The Case of the Mysterious Molt

Summer is winding down and the best season of the year is just around the corner.  Canning is in full swing,  cooler nights will make for great sleeping,  local produce is abundant in home gardens and farmer’s markets and……………THE EGG COUNT IS DOWN AT CITY BOY HENS!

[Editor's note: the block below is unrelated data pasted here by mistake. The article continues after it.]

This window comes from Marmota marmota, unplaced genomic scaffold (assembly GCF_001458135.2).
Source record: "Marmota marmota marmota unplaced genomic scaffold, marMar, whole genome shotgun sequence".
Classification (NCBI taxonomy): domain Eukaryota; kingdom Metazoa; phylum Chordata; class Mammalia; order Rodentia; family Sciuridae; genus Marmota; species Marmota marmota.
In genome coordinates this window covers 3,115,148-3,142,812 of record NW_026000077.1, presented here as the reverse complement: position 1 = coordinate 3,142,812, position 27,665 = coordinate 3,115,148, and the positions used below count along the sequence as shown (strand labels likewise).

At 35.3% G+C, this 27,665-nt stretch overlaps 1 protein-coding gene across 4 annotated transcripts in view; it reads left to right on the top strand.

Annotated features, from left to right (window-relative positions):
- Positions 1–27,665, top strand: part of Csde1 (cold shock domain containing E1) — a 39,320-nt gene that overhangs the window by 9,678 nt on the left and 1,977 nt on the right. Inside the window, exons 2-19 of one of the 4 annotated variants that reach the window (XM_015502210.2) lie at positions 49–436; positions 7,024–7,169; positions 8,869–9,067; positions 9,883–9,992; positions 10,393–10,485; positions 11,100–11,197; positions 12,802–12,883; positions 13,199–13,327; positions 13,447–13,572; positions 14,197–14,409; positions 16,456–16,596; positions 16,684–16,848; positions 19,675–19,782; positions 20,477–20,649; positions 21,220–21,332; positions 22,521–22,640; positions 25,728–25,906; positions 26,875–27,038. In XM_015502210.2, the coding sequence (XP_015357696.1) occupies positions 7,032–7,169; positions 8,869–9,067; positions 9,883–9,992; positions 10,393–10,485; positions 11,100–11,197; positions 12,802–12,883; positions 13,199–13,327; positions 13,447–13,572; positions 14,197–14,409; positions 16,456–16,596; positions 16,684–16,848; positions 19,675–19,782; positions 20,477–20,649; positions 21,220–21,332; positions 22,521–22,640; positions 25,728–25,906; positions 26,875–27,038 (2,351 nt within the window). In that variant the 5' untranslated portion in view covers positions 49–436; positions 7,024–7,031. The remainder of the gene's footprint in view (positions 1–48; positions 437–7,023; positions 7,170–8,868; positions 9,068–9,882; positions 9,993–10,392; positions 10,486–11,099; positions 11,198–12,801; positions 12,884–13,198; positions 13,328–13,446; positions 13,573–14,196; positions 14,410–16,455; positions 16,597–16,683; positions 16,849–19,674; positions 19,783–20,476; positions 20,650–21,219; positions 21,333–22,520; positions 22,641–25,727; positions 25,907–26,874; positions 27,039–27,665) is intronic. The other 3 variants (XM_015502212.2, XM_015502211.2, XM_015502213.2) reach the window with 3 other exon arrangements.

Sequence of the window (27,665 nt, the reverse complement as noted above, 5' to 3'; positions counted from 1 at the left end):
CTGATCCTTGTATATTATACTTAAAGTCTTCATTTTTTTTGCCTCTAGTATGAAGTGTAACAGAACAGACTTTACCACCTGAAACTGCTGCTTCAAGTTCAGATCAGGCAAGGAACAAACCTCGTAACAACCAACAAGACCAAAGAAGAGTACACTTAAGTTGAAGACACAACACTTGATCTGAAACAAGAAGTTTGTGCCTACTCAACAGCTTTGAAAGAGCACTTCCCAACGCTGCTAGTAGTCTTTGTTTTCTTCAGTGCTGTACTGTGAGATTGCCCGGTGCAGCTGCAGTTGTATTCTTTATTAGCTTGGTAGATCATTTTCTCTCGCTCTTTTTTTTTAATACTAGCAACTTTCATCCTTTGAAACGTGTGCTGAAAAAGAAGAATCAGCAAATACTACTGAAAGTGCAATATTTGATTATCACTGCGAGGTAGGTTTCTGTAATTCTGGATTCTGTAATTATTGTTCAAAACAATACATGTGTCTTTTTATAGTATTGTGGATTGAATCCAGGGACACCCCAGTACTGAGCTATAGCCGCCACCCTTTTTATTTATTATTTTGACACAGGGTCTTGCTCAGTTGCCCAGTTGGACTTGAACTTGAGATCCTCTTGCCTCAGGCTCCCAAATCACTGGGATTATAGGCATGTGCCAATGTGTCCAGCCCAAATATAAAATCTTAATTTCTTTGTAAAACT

018“OK Honda……….What’s going on?  I’ve only ever asked you to provide this City Boy with 1 farm fresh egg each day.  So what’s the problem?  I know that you take the occasional day off, but this is quite a stretch!  What is it?  Was there not enough watermelon on those extremely hot days?  Did you not get enough vacation time at the cottage this summer? 105 Are you jealous because you 3 ladies now have to share the limelight with the honeybees on the blog? 070“Come on Honda….out with it!   You did sooooooo GREAT over the last 12 months since that most excellent day back in July of last year when you laid your very first egg while vacationing at the cottage.  Since that day, you’ve hardly ever taken a day off and I know I wouldn’t be stretching the truth by telling everyone that you laid over 340 eggs in those 12 months.  You are a champ among champs! You always lead by example and Lord knows, Swiffer could sure use some learnin’ from those examples!”